Once I finished the break stuff – er, I mean break-in period, a couple of days later I got a chance to go out with dad and Jared to try out the truck at Marymoor Park, where there are a couple of big piles of dirt out near the dog park that work well for R/C bashing. No longer being constrained by the break-in settings, it was now time to tune the engine for optimal performance. This, much like getting the engine started in the first place, was easier said than done. There are a number of different adjustments on the carburetor, and mostly I was trying to keep from running too lean, which would result in stalling if I let off the throttle. Eventually I got something that (mostly) worked, and got a chance to mess around some.
I don’t know exactly what it is, but there’s just something satisfying about kicking up a big cloud of dust, especially if you’ve got something that does it as well as this thing does. There aren’t a lot of chances to do jumps here (unless you want to go off the top of the big pile, which I did a couple of times) but I’m still getting used to things.
Unfortunately, this time around it was my Dad’s turn to break stuff, as his truck took a tumble and hit a rock in a bad spot, resulting in this busted fuel tank. Fortunately, one nice thing about these is that at least when cheap plastic parts break, they’re relatively cheap to replace. And break they will. Although I made it through this particular session with my Revo relatively unscathed, some running down in Bonney Lake on the Fourth of July resulted first in more trouble tuning, then some issues with the slipper clutch getting loose (and a burned finger while investigating the problem.) Once I got those out of the way (tuning is pretty much a constant thing when you’re running nitro trucks) I finally got it running well, just in time to put the thing into the nearest tree at high speed. Initially, the impact didn’t look like it had done much, but on closer inspection I found that I had managed to bend the pushrod on the front right corner again.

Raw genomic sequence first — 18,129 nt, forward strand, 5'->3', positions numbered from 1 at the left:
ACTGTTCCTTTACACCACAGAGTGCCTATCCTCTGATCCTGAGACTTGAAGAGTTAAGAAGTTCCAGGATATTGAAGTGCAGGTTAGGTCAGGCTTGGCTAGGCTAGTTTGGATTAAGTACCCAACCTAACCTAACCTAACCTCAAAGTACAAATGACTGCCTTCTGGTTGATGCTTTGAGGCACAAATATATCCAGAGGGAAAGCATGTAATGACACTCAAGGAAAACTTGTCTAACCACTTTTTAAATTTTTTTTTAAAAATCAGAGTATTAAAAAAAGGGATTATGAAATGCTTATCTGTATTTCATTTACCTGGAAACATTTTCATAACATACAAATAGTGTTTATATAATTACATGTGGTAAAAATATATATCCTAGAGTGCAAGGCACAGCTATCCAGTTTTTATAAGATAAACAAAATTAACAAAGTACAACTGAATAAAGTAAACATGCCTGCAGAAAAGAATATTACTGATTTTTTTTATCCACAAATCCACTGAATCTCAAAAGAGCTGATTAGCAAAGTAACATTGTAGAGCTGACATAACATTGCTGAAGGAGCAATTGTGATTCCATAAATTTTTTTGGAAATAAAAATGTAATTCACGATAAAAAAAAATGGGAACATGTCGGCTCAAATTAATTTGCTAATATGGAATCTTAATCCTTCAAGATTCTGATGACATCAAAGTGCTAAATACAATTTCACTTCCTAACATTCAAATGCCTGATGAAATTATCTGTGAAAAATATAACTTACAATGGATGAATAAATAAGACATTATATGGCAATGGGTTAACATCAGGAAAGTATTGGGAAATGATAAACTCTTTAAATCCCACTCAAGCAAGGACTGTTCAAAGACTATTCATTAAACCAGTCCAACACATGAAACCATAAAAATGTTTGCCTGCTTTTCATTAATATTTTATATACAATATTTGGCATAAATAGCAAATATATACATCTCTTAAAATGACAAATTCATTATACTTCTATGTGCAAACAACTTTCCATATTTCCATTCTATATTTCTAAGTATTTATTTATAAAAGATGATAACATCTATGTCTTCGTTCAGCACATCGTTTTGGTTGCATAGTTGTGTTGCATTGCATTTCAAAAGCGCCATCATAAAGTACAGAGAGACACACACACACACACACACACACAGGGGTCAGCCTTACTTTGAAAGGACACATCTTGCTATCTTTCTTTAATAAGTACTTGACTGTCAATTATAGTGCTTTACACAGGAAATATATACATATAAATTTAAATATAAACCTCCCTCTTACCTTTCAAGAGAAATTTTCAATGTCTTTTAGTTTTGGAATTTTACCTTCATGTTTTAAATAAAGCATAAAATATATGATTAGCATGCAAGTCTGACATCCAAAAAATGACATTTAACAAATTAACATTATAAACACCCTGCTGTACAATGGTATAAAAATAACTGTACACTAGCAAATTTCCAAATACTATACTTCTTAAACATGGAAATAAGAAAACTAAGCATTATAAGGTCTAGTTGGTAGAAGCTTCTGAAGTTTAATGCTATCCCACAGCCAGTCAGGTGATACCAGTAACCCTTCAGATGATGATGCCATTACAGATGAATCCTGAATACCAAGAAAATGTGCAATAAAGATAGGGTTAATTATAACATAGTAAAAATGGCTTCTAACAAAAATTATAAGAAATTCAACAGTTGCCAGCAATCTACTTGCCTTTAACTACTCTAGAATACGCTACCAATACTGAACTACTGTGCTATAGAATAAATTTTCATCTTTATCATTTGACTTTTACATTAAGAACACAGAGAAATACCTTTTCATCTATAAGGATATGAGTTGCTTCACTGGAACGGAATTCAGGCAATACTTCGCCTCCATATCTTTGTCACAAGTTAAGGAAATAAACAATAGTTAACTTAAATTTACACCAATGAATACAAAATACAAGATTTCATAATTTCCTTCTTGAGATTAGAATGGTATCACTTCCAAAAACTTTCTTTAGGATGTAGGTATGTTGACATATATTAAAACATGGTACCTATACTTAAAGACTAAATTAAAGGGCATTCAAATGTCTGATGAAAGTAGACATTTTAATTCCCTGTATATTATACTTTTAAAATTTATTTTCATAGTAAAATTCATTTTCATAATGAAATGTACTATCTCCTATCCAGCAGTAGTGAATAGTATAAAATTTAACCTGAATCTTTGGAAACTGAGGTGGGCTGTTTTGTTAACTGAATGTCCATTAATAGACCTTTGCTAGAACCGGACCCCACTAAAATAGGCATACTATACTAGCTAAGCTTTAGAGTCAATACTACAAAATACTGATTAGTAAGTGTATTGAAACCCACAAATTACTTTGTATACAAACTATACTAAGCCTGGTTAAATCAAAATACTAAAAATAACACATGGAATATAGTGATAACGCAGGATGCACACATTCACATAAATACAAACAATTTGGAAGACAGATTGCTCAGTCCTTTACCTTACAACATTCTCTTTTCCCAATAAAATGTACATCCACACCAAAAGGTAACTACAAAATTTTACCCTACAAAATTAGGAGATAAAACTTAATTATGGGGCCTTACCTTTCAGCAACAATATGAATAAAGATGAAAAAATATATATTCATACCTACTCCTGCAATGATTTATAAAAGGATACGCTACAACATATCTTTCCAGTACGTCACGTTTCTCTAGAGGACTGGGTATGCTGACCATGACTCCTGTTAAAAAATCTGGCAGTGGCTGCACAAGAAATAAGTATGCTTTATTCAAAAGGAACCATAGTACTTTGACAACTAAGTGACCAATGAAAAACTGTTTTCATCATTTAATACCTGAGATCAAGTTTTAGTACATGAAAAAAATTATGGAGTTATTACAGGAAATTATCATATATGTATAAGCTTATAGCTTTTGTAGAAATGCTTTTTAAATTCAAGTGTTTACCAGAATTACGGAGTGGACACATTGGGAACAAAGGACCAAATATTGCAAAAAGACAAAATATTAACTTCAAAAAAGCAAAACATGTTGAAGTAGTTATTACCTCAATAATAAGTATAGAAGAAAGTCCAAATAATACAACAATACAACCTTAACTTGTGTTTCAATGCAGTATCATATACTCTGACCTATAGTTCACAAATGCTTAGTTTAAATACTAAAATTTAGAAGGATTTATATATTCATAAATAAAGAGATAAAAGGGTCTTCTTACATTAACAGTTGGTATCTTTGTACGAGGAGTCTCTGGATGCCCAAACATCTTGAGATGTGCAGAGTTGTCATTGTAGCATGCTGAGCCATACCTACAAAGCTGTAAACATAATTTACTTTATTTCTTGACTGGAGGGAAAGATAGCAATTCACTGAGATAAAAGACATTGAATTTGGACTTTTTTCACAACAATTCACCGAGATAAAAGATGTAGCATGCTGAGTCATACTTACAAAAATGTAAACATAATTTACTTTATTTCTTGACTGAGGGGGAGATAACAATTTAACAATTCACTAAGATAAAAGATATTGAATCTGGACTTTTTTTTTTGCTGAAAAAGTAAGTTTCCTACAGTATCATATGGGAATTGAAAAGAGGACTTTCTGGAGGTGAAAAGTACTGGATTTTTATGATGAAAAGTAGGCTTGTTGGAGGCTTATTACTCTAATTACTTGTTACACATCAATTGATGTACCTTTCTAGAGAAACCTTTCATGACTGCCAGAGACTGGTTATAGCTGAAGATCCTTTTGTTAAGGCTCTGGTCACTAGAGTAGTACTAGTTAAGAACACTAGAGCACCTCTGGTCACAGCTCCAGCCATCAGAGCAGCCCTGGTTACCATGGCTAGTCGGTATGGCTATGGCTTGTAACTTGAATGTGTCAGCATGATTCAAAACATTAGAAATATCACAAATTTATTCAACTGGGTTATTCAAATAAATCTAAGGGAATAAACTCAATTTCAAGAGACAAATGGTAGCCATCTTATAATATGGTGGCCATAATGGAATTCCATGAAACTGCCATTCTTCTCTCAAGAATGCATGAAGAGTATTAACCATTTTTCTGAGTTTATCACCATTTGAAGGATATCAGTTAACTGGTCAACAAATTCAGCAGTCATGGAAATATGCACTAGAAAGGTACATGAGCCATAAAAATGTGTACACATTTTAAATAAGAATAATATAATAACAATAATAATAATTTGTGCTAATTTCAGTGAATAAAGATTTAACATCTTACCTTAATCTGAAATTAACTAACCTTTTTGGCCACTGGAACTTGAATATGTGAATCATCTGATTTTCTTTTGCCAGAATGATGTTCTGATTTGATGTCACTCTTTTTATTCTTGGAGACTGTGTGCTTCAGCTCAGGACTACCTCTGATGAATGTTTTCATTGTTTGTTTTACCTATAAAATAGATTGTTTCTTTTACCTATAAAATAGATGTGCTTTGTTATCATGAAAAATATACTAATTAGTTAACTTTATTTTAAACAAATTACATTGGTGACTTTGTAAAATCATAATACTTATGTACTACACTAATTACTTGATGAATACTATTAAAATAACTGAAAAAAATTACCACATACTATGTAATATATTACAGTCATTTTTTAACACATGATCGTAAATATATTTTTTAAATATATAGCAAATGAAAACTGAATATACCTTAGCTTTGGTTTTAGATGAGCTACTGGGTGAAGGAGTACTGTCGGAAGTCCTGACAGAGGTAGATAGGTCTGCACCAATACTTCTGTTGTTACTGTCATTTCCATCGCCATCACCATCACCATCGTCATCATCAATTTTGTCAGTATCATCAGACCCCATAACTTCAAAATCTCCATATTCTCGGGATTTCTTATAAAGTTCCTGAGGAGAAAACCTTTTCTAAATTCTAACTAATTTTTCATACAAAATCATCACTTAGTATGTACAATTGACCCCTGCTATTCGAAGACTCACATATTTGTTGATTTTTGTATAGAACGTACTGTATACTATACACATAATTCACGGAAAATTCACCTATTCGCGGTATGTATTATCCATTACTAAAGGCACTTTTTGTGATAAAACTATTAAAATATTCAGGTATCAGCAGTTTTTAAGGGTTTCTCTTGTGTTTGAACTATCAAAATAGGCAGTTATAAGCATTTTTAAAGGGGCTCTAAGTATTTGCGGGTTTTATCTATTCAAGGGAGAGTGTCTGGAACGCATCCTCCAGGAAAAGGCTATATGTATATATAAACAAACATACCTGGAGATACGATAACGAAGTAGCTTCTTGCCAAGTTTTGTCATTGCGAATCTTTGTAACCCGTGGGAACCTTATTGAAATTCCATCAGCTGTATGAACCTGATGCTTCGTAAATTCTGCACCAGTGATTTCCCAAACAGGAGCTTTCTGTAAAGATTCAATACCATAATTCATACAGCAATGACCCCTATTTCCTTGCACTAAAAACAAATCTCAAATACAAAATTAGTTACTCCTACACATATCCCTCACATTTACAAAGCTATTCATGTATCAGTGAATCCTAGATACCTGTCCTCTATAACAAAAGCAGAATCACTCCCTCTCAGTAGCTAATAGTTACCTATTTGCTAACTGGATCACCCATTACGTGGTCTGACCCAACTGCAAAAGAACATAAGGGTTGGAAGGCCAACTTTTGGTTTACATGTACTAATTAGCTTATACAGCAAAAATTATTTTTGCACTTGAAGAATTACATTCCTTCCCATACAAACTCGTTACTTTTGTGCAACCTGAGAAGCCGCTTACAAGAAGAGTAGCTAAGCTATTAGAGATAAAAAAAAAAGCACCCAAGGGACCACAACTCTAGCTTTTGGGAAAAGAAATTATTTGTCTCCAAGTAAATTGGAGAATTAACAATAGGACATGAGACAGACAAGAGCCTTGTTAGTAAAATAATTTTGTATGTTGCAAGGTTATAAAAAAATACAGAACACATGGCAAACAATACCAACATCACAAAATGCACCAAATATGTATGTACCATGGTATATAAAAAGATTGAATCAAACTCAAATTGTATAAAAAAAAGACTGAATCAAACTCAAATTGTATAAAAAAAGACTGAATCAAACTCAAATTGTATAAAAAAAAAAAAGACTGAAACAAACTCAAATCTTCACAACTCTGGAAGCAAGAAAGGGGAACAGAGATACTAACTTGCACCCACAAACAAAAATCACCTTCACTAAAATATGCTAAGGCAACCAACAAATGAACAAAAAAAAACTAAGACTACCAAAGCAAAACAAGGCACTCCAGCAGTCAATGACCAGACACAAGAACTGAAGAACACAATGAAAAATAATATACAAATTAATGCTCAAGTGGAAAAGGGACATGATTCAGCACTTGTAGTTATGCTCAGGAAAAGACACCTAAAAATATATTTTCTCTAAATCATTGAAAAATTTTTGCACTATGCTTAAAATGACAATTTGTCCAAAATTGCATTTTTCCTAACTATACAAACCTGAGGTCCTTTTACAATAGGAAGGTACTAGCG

The good news with that was that I had another spare from the last repair job to replace it with. The bad news is that once I got the pushrod off, I found that it had been hiding a broken (but not quite broken enough to cause any failure which was obvious on initial inspection) CV shaft. Fortunately, the local hobby store has the stuff to fix this, and it’s not even all that expensive. Unfortunately, there’s also a clip that didn’t come with the replacement half shaft assembly that broke when I was taking it off, and they don’t stock the clips separately. Unless I want to try the other store up in Woodinville or shop online, it looks like I might have to buy a $10 kit full of parts I don’t need (right now anyway) to in order to get a 10-cent clip. Until then, the truck is sitting in pieces on one of the end tables in the living room, waiting for a ten cent part that’s probably going to cost considerably more than ten cents to come up with. I guess I shouldn’t be surprised by this, especially when my brother (the one who started the whole thing) said that the fact that you need to fix things when they break is a feature of the whole R/C experience. I actually do see his point and I don’t mind fixing things, but it might be kind of nice if I could at least come up with different things to fix every once in a while. I suppose it’s supposed to be a learning experience, although I suppose if I could just learn to stop running the thing into trees I wouldn’t have to be dealing with these things so much in the first place…